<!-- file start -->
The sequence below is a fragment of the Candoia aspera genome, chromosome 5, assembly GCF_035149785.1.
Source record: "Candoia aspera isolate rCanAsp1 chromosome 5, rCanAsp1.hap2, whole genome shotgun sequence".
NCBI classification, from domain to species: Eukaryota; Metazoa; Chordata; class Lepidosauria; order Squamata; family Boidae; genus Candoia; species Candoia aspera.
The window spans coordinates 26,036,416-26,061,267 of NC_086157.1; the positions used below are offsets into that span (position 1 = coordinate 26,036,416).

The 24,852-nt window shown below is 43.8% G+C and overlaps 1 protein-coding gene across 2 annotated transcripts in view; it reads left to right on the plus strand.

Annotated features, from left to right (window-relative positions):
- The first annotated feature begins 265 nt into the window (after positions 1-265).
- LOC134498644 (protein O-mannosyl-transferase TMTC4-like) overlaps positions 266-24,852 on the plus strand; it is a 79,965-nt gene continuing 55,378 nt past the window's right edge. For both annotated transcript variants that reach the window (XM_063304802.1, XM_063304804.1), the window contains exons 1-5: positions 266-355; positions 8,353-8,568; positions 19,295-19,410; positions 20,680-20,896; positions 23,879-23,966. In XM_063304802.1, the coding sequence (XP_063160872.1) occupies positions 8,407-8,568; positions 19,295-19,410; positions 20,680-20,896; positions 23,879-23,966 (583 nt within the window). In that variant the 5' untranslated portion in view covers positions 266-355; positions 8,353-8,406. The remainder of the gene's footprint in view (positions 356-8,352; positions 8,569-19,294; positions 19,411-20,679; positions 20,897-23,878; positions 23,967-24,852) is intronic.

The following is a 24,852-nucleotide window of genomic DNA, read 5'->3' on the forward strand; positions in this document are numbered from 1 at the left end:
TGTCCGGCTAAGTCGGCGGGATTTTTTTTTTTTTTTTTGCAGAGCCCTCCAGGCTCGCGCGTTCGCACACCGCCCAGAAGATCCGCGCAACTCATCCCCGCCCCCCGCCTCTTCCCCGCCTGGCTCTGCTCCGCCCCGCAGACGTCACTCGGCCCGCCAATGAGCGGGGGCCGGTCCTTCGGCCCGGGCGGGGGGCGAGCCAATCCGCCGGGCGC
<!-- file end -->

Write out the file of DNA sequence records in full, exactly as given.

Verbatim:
The sequence below is a fragment of the Candoia aspera genome, chromosome 5, assembly GCF_035149785.1.
Source record: "Candoia aspera isolate rCanAsp1 chromosome 5, rCanAsp1.hap2, whole genome shotgun sequence".
NCBI classification, from domain to species: Eukaryota; Metazoa; Chordata; class Lepidosauria; order Squamata; family Boidae; genus Candoia; species Candoia aspera.
The window spans coordinates 26,036,416-26,061,267 of NC_086157.1; the positions used below are offsets into that span (position 1 = coordinate 26,036,416).

The 24,852-nt window shown below is 43.8% G+C and overlaps 1 protein-coding gene across 2 annotated transcripts in view; it reads left to right on the plus strand.

Annotated features, from left to right (window-relative positions):
- The first annotated feature begins 265 nt into the window (after positions 1-265).
- LOC134498644 (protein O-mannosyl-transferase TMTC4-like) overlaps positions 266-24,852 on the plus strand; it is a 79,965-nt gene continuing 55,378 nt past the window's right edge. For both annotated transcript variants that reach the window (XM_063304802.1, XM_063304804.1), the window contains exons 1-5: positions 266-355; positions 8,353-8,568; positions 19,295-19,410; positions 20,680-20,896; positions 23,879-23,966. In XM_063304802.1, the coding sequence (XP_063160872.1) occupies positions 8,407-8,568; positions 19,295-19,410; positions 20,680-20,896; positions 23,879-23,966 (583 nt within the window). In that variant the 5' untranslated portion in view covers positions 266-355; positions 8,353-8,406. The remainder of the gene's footprint in view (positions 356-8,352; positions 8,569-19,294; positions 19,411-20,679; positions 20,897-23,878; positions 23,967-24,852) is intronic.

The following is a 24,852-nucleotide window of genomic DNA, read 5'->3' on the forward strand; positions in this document are numbered from 1 at the left end:
TGTCCGGCTAAGTCGGCGGGATTTTTTTTTTTTTTTTTGCAGAGCCCTCCAGGCTCGCGCGTTCGCACACCGCCCAGAAGATCCGCGCAACTCATCCCCGCCCCCCGCCTCTTCCCCGCCTGGCTCTGCTCCGCCCCGCAGACGTCACTCGGCCCGCCAATGAGCGGGGGCCGGTCCTTCGGCCCGGGCGGGGGGCGAGCCAATCCGCCGGGCGC